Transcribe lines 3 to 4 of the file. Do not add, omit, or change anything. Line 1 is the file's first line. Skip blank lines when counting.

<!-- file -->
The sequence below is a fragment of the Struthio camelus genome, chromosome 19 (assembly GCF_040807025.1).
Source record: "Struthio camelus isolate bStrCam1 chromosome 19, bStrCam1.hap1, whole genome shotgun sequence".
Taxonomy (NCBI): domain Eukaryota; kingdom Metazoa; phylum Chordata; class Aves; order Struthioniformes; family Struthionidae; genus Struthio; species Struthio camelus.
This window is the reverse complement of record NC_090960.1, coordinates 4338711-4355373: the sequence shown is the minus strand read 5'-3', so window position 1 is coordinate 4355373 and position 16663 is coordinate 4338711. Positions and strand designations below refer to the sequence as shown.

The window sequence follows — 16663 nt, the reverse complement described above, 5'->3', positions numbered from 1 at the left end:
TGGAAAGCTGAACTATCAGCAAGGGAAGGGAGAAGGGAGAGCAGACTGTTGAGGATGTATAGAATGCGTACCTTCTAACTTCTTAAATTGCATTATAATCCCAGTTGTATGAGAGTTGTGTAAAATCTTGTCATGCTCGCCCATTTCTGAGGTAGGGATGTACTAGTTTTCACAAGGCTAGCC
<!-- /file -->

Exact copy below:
Taxonomy (NCBI): domain Eukaryota; kingdom Metazoa; phylum Chordata; class Aves; order Struthioniformes; family Struthionidae; genus Struthio; species Struthio camelus.
This window is the reverse complement of record NC_090960.1, coordinates 4338711-4355373: the sequence shown is the minus strand read 5'-3', so window position 1 is coordinate 4355373 and position 16663 is coordinate 4338711. Positions and strand designations below refer to the sequence as shown.